Today, we see what happened when we put oil paint in tubes. The University of Houston's College of Engineering presents this series about the machines that make our civilization run, and the people whose ingenuity created them.
Oil painting is about 600 years old. It reached a fine perfection with the Dutch Masters. They'd made oil painting very popular by 1650. But artists still needed the training of a chemical engineer to mix their paints.
So art became associated with alchemy. Physicians and artists both used the same ingredients. Paints were laced with a physician's remedies -- mercury, oils, ivory, and so on. Painters bought their materials at apothecary shops. They even shared the same patron saint with doctors. That was St. Luke.
By the 1700s the demand for oil paints had led to new subspecialties among painters. The colourman now mixed paint and sold it to artists. He radically changed the business of oil painting. For example, specialized portrait painters used those premixed paints in large shops. One such painter might do three oils of the same subject at once.
While the colourman played a part in professionalizing painting, he also helped give birth to the amateur painter. With premixed paint, anyone could go off on his own.
And what do amateurs always do? They experiment. They create mutations. They drive change. So, while the new technologies for containing paint drove amateurs, amateurs drove painting.
Colourmen sold the first premixed paints in pig's bladders. Then they sold paint in syringes -- rather like grease-guns. By 1800 you could buy oil paint in tin tubes. Painters in the Romantic period could pack off to the country to paint rainbows, sunsets, and haystacks. They were free to capture the moment.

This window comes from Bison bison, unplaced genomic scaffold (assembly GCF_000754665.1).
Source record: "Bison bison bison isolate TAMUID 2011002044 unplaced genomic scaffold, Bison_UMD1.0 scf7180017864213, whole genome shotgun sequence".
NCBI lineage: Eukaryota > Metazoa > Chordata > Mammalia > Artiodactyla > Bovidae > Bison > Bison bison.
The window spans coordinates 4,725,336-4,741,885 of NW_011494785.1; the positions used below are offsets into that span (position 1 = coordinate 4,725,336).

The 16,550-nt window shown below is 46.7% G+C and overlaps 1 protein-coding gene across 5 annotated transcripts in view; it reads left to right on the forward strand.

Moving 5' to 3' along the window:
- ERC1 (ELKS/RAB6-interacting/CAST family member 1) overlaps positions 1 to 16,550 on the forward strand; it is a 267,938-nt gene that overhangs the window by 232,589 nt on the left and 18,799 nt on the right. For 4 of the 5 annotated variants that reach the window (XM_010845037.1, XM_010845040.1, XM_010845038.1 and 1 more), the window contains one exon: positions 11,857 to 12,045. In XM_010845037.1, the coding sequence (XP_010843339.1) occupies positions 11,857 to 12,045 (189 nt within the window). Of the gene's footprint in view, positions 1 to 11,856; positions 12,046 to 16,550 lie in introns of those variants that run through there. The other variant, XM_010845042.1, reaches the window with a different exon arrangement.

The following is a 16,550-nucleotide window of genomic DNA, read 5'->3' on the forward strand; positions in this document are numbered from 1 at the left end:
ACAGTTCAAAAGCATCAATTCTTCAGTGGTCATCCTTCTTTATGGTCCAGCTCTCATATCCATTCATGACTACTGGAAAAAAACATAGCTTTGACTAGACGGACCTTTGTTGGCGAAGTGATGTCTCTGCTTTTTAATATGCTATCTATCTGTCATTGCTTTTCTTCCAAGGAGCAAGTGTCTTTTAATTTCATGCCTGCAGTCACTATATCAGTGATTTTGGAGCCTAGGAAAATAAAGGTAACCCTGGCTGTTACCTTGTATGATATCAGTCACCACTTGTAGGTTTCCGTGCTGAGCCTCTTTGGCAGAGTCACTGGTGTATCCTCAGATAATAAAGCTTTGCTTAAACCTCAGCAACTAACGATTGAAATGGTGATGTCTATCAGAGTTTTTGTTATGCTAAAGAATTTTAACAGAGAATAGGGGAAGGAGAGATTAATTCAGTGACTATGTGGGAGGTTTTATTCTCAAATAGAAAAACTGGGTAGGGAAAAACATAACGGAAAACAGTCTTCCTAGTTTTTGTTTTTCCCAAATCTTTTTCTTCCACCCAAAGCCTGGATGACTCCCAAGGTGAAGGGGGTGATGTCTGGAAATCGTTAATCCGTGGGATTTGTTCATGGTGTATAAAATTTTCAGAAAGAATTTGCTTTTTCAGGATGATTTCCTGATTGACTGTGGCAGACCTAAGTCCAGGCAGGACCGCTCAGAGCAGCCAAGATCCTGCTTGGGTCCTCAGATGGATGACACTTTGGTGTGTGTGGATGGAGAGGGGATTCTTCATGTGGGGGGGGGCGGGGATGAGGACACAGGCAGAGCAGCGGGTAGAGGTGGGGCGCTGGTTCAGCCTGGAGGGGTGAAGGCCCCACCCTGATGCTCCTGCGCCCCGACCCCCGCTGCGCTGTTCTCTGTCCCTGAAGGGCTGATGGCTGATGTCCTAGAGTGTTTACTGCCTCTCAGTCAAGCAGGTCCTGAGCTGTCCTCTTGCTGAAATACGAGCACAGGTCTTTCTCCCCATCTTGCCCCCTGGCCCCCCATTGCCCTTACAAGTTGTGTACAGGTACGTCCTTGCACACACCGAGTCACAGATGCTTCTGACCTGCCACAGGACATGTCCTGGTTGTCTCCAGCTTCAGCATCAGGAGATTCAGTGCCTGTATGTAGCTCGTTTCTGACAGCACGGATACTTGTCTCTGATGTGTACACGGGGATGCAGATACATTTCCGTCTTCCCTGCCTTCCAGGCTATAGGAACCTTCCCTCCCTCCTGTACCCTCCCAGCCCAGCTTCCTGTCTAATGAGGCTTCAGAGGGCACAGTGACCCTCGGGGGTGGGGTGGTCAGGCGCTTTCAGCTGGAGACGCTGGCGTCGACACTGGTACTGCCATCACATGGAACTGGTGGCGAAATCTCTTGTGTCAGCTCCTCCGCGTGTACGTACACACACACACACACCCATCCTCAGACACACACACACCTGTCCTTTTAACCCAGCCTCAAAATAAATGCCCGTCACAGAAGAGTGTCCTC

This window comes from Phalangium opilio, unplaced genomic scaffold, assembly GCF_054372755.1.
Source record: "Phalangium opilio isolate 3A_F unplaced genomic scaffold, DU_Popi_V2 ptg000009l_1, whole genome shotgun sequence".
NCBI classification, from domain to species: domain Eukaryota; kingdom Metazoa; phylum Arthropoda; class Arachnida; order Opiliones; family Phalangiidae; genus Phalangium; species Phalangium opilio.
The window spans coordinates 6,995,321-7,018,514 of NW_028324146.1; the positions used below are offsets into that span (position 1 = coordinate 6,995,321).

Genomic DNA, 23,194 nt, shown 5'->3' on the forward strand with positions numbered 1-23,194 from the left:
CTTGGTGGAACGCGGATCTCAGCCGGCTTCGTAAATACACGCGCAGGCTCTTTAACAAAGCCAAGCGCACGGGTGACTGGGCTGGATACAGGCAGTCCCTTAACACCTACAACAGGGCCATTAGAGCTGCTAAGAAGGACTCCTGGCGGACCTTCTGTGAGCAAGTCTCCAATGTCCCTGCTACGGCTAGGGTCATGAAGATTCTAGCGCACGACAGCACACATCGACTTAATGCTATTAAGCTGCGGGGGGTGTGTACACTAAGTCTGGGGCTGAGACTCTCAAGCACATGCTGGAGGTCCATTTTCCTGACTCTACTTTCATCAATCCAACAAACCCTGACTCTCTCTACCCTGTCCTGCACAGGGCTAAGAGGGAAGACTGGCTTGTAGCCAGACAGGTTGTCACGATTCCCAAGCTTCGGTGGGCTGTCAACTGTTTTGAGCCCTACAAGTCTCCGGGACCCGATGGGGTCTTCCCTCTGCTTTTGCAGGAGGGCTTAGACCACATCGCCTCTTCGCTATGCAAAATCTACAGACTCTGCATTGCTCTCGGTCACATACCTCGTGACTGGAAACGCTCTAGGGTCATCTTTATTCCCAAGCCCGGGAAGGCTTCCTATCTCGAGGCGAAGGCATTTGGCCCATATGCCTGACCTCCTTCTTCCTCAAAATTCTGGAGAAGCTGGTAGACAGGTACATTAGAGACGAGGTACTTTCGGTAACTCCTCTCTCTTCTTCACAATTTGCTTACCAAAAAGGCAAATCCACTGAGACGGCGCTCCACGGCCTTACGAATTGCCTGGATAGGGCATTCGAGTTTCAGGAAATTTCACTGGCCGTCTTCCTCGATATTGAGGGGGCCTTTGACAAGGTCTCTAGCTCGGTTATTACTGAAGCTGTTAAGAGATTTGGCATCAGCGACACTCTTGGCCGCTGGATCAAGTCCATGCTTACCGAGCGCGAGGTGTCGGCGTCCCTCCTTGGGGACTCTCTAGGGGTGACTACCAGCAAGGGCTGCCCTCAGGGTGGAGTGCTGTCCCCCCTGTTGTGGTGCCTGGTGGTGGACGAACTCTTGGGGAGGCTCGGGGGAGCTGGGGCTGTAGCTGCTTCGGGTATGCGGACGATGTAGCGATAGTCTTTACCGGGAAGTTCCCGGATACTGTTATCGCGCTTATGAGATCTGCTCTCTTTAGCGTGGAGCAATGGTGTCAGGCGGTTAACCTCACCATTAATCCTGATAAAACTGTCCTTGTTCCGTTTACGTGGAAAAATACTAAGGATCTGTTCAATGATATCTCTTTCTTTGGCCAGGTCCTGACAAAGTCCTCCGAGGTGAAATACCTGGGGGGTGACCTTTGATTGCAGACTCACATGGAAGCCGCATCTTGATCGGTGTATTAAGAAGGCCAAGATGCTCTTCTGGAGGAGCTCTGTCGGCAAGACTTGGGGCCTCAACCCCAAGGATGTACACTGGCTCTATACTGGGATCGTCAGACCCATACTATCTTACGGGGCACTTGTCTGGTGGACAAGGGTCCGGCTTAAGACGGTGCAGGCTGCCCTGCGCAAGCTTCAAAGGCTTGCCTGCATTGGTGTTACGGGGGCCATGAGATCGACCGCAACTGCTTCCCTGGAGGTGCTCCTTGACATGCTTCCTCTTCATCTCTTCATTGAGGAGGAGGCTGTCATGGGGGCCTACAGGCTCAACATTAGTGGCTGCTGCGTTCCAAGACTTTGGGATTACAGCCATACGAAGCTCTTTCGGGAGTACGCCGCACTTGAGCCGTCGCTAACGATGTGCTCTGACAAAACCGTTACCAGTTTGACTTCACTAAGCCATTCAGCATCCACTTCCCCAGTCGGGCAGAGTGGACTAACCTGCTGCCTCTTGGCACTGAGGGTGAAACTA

As cameras appeared, painters had to redefine their own purpose. Equipped with really portable oils, they changed the game. Instead of reporting the world objectively, they gave us their self-expressive response to a far more fluid world.
Still, the new tube paints had problems. The ingredients that gave paint a toothpaste texture also made it turn yellow over time. The impressionists craved a brilliance they couldn't find in a tube. They went back to relearn paint-making.
Van Gogh experimented with bright, thick-textured paints. He sometimes failed. But he honed the new Impasto technique -- often painting with a knife instead of a brush. And in Van Gogh we read, once more, the terrible complexity of technological change.
For if putting paint in tubes gave rise to Van Gogh, Van Gogh knew he had to go back to invention. To finish the very revolution that spawned him, he had to become an amateur once more. He had to reinvent the technology of painting before he could invent a new vision of the world for all of us to see.
I'm John Lienhard, at the University of Houston, where we're interested in the way inventive minds work.
Mayer, R., The Artist's Handbook. 5th ed., New York: Viking, 1991, see especially pp. 190-195.
Stephenson, J., The Materials and Techniques of Painting, New York: Watson-Guptill Pubs, 1989, pp. 15-17, 73-77.
Palmer, F., Encyclopaedia of Oil Painting: Materials and Techniques. Cincinnati, Ohio: North Light, 1984, see especially, pp. 153-158.
Encyclopedia of World Art. Vol. 10 and 13, New York: McGraw-Hill Book Co., 1968.
I'm grateful to Lynn Sterba, UH Art and Architecture Library, for providing extensive materials and counsel for this episode, to Robert Stevenson, KUHF Program Director, for suggesting the topic, and to Carol Lienhard and Margaret Culbertson for additional advice.
Photo by John Lienhard
Winston Churchill's oil paint case for outdoor landscapes